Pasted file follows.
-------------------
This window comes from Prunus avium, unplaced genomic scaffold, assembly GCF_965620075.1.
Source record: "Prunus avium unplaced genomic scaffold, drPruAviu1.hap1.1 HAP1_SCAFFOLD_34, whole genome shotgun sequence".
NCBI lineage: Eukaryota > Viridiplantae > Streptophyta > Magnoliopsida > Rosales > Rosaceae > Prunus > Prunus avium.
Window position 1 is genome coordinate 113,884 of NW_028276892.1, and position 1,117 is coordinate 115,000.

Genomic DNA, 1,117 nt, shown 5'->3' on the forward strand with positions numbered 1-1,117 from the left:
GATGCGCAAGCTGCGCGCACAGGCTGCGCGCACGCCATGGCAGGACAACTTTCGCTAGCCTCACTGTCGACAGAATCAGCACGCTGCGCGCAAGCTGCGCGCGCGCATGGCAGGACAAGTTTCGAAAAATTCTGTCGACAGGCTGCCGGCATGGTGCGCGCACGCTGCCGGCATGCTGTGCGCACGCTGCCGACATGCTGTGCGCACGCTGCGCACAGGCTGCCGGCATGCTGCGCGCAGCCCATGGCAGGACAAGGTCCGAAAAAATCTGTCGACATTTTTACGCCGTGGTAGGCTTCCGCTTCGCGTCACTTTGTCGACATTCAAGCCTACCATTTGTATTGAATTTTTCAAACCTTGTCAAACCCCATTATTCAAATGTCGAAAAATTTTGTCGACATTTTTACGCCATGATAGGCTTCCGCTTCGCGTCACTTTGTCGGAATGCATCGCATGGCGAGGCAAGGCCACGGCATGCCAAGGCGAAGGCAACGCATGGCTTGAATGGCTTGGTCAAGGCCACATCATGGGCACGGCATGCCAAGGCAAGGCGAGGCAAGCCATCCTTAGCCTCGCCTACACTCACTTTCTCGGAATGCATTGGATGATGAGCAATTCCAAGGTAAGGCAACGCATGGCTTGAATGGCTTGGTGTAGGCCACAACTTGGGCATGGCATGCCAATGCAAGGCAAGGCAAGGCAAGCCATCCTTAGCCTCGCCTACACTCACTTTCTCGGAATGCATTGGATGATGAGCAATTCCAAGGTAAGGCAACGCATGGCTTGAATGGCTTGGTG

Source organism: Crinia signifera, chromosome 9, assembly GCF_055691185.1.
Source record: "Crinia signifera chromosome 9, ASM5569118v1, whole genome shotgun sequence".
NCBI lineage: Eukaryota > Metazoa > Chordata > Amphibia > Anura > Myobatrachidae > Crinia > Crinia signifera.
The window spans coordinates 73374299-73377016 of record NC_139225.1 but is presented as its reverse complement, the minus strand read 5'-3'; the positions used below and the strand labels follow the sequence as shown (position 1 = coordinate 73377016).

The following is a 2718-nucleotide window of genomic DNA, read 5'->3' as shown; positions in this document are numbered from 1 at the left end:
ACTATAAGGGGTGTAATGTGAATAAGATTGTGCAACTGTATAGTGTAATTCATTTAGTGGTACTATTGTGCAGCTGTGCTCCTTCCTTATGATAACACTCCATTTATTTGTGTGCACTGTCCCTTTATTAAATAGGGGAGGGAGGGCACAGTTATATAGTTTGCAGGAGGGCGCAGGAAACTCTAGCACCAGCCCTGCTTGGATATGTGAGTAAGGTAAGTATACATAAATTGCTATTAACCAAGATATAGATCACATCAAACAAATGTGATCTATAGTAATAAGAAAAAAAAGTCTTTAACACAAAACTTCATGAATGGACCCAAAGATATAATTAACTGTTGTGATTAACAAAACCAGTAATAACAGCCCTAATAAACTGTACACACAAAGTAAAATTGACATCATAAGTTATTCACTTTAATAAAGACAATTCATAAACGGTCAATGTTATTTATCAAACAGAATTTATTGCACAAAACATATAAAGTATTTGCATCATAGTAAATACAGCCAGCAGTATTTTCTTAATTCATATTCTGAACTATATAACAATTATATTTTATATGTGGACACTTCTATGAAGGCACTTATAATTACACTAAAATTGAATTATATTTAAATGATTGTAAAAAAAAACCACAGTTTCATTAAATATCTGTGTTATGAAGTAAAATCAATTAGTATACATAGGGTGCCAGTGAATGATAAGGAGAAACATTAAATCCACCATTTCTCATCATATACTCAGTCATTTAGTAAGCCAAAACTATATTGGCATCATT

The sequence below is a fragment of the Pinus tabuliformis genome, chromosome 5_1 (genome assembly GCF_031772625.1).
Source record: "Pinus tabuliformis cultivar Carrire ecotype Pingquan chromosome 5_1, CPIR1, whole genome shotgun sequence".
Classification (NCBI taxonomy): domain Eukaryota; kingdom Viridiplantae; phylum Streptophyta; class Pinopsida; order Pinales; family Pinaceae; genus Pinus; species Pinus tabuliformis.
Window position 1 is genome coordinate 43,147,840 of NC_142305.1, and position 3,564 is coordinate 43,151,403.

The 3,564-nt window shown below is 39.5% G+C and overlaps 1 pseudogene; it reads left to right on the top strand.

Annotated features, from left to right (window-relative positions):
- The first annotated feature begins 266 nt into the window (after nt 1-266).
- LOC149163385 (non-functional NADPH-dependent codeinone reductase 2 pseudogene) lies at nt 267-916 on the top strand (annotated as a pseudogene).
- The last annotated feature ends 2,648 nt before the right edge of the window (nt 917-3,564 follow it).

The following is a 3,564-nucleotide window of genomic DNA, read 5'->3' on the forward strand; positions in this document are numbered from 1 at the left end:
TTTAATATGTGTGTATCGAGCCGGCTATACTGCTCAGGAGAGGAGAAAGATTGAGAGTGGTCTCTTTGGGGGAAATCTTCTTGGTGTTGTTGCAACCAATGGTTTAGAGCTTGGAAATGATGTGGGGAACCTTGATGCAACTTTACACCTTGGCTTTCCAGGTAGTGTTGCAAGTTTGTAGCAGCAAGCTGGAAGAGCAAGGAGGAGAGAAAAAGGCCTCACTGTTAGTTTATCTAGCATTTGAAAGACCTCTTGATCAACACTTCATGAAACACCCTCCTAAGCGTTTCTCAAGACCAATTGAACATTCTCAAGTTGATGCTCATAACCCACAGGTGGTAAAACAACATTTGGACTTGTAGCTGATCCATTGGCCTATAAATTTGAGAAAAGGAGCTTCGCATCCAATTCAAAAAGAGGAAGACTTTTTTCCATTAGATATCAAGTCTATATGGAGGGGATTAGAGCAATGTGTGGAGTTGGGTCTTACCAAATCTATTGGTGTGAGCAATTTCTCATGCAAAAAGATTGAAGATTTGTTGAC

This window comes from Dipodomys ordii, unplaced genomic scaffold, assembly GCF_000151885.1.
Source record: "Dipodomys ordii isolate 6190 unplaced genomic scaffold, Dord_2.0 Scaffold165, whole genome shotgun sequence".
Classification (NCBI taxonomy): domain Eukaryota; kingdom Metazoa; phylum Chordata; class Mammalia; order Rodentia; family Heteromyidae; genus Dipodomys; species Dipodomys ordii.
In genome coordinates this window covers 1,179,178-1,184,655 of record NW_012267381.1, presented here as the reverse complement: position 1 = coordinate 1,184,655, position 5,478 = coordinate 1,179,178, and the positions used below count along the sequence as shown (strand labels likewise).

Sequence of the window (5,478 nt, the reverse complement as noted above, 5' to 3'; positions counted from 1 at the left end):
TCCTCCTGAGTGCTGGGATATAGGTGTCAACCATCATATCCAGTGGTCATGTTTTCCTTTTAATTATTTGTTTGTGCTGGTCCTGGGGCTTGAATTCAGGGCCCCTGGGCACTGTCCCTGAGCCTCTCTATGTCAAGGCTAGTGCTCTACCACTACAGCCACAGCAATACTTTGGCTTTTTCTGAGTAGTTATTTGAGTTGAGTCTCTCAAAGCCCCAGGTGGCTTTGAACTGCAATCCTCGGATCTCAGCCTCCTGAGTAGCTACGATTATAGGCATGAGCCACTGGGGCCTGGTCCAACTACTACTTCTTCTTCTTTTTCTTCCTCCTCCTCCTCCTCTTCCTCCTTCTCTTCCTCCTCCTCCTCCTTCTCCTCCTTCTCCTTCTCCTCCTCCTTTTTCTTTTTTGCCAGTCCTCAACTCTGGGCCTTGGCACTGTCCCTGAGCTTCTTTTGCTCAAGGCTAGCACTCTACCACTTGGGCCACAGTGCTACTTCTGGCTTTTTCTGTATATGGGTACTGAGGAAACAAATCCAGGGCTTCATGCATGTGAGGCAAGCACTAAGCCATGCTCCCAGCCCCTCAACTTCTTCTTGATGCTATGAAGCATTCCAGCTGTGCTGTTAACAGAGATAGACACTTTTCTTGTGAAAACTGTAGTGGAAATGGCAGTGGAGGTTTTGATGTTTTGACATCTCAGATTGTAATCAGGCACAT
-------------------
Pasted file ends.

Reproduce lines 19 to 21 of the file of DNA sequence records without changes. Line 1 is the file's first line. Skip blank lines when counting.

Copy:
- The first annotated feature begins 266 nt into the window (after nt 1-266).
- LOC149163385 (non-functional NADPH-dependent codeinone reductase 2 pseudogene) lies at nt 267-916 on the top strand (annotated as a pseudogene).
- The last annotated feature ends 2,648 nt before the right edge of the window (nt 917-3,564 follow it).